Working from Home (WFH) has transformed business operations in countless ways. However, few businesses have given much thought to the impact WFH could have on their firm’s ability to prevent scams and fraud.
Luckily in June 2020, at the height of the pandemic, one leading Australian diversified food company integrated eftsure into their accounting environment. This foresight helped them avoid being defrauded to the tune of $200,000 just a few short months later.
A routine email is all it took to potentially defraud a leading Australian diversified food company.
The food company, which regularly pays hundreds of suppliers nationwide, has a dedicated Accounts Payable (AP) team that’s tasked with maintaining an accurate and up-to-date Vendor Master File.
Whilst the AP team regularly reviews supplier details, and updates them as required, they also understood that they were facing an increased risk of fraud. With fraudsters going after those organisations that regularly pay large numbers of suppliers, an organisation such as theirs was a prime target.
Furthermore, with staff working remotely due to the pandemic, the food company understood that their risk was even higher. Their staff would be using home wi-fi routers that don’t have the same security capabilities as enterprise wi-fi routers, making them more prone to data breaches. Some staff may have been accessing corporate systems on personal devices, which don’t have the same endpoint protections. Remote staff also tend to be more vulnerable to being deceived by email scams, as they can’t easily confer with colleagues about the veracity of digital communications.
All these factors helped persuade the food company that eftsure would be a valuable addition to their AP environment.
Given the significant rise in financially motivated fraud during the pandemic, having eftsure would allow the company to conduct independent third-party verifications of electronic funds transfer (EFT) payments in real-time before they were processed.
This would help ensure that even if a fraudster breached home wi-fi routers, personal devices or engaged in Business Email Compromise (BEC) attacks, the company could avoid losing funds to scammers.
On 13 November 2020, the food company’s AP team received an email from a known contact at one of their suppliers asking to update the supplier banking details.
This known contact was a senior executive with the supplier. The AP team had been in contact with him many times in the past about various matters. The email was sent from his legitimate email address.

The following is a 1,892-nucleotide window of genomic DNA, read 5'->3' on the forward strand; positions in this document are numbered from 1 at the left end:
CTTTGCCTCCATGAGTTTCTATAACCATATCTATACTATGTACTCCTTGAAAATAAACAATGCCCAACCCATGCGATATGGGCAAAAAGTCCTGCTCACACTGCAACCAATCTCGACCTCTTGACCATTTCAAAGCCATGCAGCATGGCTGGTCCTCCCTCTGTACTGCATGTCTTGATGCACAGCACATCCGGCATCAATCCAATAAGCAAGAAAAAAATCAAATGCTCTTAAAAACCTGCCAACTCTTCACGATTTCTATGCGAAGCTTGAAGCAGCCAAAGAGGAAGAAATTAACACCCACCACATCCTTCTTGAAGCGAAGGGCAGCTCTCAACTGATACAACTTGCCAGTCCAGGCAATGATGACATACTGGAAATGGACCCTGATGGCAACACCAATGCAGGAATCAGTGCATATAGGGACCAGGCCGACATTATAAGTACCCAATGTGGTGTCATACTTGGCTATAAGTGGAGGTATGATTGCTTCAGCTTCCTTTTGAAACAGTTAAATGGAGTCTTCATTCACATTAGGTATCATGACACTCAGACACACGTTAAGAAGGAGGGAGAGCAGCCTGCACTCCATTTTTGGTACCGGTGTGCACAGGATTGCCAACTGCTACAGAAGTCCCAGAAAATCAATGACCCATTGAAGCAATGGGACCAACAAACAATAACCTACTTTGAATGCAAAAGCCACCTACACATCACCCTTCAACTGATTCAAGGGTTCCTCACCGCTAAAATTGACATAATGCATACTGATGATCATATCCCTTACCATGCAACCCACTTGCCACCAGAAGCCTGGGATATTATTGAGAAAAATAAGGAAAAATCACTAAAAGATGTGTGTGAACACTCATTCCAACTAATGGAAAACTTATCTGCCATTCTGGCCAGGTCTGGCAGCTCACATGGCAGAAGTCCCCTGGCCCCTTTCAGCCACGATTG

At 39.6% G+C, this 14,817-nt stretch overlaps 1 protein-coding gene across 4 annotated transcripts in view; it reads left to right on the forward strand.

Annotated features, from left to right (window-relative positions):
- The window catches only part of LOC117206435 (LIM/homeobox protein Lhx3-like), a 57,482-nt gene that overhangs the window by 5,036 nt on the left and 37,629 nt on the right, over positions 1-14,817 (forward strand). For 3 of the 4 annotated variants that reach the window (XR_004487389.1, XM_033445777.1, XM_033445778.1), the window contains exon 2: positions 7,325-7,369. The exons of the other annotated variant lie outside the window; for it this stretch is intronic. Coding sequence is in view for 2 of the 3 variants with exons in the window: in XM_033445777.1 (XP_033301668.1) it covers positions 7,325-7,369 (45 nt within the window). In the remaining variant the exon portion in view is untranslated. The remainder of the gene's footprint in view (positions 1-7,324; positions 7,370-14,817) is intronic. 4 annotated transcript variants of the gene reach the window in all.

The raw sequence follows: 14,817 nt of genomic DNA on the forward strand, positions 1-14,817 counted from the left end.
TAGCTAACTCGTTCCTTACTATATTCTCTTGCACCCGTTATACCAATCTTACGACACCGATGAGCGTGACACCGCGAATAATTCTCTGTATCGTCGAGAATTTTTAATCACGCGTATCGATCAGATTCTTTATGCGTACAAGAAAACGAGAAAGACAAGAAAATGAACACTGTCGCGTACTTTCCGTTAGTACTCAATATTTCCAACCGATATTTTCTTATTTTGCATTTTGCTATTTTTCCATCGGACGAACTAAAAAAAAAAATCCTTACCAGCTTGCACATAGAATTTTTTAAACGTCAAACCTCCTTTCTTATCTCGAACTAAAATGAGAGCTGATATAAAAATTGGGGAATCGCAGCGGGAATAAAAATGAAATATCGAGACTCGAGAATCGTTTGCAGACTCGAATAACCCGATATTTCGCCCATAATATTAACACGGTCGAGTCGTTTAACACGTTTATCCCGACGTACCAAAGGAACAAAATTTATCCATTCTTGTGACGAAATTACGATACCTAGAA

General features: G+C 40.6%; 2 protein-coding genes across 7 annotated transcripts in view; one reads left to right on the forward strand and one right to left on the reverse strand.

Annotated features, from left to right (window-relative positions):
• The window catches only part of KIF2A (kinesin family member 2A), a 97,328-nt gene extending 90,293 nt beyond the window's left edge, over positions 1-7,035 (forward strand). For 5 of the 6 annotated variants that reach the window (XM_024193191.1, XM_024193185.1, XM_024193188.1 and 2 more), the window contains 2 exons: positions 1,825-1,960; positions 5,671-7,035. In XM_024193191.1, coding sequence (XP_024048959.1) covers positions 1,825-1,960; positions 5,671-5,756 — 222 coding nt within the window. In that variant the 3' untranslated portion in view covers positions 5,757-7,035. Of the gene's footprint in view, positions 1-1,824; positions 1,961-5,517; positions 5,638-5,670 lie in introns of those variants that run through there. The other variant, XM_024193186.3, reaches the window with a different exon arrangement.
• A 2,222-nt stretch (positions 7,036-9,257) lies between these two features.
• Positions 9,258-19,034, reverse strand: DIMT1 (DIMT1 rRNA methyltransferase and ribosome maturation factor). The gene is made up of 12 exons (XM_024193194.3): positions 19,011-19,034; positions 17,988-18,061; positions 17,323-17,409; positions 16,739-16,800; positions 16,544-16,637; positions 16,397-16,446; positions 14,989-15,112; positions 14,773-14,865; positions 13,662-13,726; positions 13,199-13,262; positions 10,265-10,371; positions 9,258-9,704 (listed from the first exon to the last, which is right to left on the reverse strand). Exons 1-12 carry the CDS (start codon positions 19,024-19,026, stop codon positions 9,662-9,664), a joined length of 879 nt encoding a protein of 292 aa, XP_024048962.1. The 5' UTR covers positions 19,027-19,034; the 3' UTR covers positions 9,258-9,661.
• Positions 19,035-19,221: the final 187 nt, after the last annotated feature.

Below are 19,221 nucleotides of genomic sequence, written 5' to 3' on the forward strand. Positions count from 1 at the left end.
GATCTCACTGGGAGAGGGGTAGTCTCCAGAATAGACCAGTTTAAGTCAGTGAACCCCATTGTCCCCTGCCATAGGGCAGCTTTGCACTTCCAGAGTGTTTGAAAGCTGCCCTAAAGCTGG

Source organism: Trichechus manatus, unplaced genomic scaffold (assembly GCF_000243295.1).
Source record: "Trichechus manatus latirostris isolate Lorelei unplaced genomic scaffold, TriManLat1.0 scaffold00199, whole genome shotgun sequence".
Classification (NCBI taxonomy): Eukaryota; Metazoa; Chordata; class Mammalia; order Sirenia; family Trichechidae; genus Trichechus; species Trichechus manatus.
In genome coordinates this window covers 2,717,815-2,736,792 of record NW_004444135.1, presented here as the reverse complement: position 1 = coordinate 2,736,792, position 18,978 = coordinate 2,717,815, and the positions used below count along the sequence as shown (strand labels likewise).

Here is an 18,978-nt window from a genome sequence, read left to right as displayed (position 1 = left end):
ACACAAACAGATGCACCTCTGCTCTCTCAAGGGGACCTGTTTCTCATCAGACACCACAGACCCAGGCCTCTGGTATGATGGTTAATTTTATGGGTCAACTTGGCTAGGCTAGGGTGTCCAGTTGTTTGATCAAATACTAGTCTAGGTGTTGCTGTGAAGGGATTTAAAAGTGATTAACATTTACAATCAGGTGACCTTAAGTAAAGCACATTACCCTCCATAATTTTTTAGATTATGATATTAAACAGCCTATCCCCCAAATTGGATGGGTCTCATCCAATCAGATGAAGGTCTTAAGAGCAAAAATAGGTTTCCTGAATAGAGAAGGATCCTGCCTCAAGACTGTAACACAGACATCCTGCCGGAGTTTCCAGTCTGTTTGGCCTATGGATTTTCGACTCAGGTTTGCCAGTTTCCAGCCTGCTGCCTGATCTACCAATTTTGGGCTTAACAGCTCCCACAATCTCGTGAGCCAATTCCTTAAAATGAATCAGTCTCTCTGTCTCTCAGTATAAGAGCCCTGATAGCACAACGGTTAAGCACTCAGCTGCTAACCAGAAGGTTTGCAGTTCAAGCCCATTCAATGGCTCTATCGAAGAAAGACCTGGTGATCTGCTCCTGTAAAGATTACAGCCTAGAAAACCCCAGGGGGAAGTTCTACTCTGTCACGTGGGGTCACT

Nothing seemed unusual.
At this point, the food company had two methods it could use to action the change request:
In this case, the food company opted for the latter option.
Following a period of three days, the supplier did not respond to any verification attempts, raising suspicions that something untoward was occurring. Verification attempts were complicated by the fact that all the supplier’s staff were working remotely due to the pandemic. This made it challenging to contact the relevant people.
Eventually, someone purporting to be from the supplier did respond to verification attempts but was evasive and provided inconsistent details.
Finally, after repeated attempts, eftsure’s team of verification experts were able to reach the original senior executive. He advised that he had not made any request to update any banking details.
This was clearly a case of attempted fraud in which the senior executive’s email account had been compromised.
Thanks to eftsure’s tenacious and robust verification methods, it became clear that something wasn’t quite right. With additional investigations, an attempted fraud was uncovered.
It is thought the scammers deliberately attempted to defraud the food company during the pandemic, knowing it would be hard for them to verify their supplier’s bank details, given that all the supplier’s staff were working remotely.
The food company, which had been due to pay the supplier a sum of $200,000, avoided being defrauded.
Eftsure blacklisted the scammer’s bank account details, so other organisations in the eftsure system could also avoid being defrauded.